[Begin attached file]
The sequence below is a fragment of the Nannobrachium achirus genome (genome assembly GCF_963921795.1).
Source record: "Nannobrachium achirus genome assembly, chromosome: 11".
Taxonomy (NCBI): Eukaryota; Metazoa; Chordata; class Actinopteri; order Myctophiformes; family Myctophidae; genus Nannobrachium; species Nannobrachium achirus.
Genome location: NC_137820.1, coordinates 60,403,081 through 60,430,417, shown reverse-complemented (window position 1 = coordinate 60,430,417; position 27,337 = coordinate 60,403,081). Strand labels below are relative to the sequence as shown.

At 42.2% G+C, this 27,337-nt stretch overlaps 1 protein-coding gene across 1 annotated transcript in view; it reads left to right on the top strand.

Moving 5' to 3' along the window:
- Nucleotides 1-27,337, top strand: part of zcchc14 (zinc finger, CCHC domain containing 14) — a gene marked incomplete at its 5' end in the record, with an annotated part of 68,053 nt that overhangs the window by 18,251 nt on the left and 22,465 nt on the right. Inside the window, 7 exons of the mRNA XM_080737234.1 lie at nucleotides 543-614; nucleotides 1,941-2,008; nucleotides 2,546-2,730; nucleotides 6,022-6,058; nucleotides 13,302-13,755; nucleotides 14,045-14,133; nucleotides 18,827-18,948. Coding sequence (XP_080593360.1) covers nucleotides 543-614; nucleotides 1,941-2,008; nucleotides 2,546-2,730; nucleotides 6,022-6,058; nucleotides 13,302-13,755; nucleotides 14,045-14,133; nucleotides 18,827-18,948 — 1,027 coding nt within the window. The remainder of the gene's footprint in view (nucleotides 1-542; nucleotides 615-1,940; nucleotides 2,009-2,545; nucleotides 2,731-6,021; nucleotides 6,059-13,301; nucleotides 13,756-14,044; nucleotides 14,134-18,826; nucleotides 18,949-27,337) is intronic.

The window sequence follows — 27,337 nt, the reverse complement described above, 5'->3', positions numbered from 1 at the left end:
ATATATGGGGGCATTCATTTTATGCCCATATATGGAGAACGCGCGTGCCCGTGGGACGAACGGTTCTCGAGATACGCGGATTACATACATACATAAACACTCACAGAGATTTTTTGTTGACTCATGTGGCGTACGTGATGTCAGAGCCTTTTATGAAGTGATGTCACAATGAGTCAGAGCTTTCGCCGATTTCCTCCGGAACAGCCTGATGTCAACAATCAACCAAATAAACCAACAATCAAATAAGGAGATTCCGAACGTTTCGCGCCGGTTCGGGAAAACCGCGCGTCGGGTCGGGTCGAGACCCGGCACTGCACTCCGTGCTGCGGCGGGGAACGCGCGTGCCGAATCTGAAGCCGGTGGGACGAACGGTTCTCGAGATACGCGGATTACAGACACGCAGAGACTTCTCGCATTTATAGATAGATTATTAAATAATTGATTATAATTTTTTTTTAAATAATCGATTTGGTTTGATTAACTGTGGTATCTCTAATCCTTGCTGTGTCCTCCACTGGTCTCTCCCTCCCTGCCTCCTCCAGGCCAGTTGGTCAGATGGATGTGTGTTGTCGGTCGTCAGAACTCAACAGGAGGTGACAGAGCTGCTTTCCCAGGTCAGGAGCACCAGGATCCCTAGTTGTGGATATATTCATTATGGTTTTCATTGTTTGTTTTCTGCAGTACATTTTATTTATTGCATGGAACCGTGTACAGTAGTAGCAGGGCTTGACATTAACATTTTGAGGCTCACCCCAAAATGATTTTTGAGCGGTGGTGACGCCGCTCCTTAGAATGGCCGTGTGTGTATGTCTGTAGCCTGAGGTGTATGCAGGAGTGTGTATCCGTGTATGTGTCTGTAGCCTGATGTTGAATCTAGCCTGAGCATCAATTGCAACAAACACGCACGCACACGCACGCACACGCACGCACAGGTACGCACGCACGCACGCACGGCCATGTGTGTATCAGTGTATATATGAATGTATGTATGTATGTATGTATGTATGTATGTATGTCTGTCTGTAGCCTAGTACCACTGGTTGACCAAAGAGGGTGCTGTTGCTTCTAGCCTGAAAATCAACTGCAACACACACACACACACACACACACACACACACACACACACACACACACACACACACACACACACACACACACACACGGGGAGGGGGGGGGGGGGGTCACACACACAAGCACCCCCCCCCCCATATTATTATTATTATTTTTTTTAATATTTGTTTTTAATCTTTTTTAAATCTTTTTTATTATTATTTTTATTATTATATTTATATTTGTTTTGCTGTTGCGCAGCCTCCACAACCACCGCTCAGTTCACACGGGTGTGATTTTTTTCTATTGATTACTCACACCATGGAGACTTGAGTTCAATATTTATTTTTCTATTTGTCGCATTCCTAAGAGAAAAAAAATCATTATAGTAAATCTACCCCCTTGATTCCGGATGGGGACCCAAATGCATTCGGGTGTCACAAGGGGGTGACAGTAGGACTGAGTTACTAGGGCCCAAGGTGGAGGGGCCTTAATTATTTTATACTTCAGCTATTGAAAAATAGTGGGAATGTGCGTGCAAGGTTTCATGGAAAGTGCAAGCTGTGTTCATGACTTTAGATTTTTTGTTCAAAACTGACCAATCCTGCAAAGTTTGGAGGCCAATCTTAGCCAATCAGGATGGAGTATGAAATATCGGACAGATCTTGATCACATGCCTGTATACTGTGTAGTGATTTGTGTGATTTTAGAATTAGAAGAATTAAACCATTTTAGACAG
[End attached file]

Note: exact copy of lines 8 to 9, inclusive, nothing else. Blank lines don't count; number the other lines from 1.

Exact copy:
The window sequence follows — 27,337 nt, the reverse complement described above, 5'->3', positions numbered from 1 at the left end:
ATATATGGGGGCATTCATTTTATGCCCATATATGGAGAACGCGCGTGCCCGTGGGACGAACGGTTCTCGAGATACGCGGATTACATACATACATAAACACTCACAGAGATTTTTTGTTGACTCATGTGGCGTACGTGATGTCAGAGCCTTTTATGAAGTGATGTCACAATGAGTCAGAGCTTTCGCCGATTTCCTCCGGAACAGCCTGATGTCAACAATCAACCAAATAAACCAACAATCAAATAAGGAGATTCCGAACGTTTCGCGCCGGTTCGGGAAAACCGCGCGTCGGGTCGGGTCGAGACCCGGCACTGCACTCCGTGCTGCGGCGGGGAACGCGCGTGCCGAATCTGAAGCCGGTGGGACGAACGGTTCTCGAGATACGCGGATTACAGACACGCAGAGACTTCTCGCATTTATAGATAGATTATTAAATAATTGATTATAATTTTTTTTTAAATAATCGATTTGGTTTGATTAACTGTGGTATCTCTAATCCTTGCTGTGTCCTCCACTGGTCTCTCCCTCCCTGCCTCCTCCAGGCCAGTTGGTCAGATGGATGTGTGTTGTCGGTCGTCAGAACTCAACAGGAGGTGACAGAGCTGCTTTCCCAGGTCAGGAGCACCAGGATCCCTAGTTGTGGATATATTCATTATGGTTTTCATTGTTTGTTTTCTGCAGTACATTTTATTTATTGCATGGAACCGTGTACAGTAGTAGCAGGGCTTGACATTAACATTTTGAGGCTCACCCCAAAATGATTTTTGAGCGGTGGTGACGCCGCTCCTTAGAATGGCCGTGTGTGTATGTCTGTAGCCTGAGGTGTATGCAGGAGTGTGTATCCGTGTATGTGTCTGTAGCCTGATGTTGAATCTAGCCTGAGCATCAATTGCAACAAACACGCACGCACACGCACGCACACGCACGCACAGGTACGCACGCACGCACGCACGGCCATGTGTGTATCAGTGTATATATGAATGTATGTATGTATGTATGTATGTATGTATGTATGTCTGTCTGTAGCCTAGTACCACTGGTTGACCAAAGAGGGTGCTGTTGCTTCTAGCCTGAAAATCAACTGCAACACACACACACACACACACACACACACACACACACACACACACACACACACACACACACACACACACACACACACGGGGAGGGGGGGGGGGGGGTCACACACACAAGCACCCCCCCCCCCATATTATTATTATTATTTTTTTTAATATTTGTTTTTAATCTTTTTTAAATCTTTTTTATTATTATTTTTATTATTATATTTATATTTGTTTTGCTGTTGCGCAGCCTCCACAACCACCGCTCAGTTCACACGGGTGTGATTTTTTTCTATTGATTACTCACACCATGGAGACTTGAGTTCAATATTTATTTTTCTATTTGTCGCATTCCTAAGAGAAAAAAAATCATTATAGTAAATCTACCCCCTTGATTCCGGATGGGGACCCAAATGCATTCGGGTGTCACAAGGGGGTGACAGTAGGACTGAGTTACTAGGGCCCAAGGTGGAGGGGCCTTAATTATTTTATACTTCAGCTATTGAAAAATAGTGGGAATGTGCGTGCAAGGTTTCATGGAAAGTGCAAGCTGTGTTCATGACTTTAGATTTTTTGTTCAAAACTGACCAATCCTGCAAAGTTTGGAGGCCAATCTTAGCCAATCAGGATGGAGTATGAAATATCGGACAGATCTTGATCACATGCCTGTATACTGTGTAGTGATTTGTGTGATTTTAGAATTAGAAGAATTAAACCATTTTAGACAG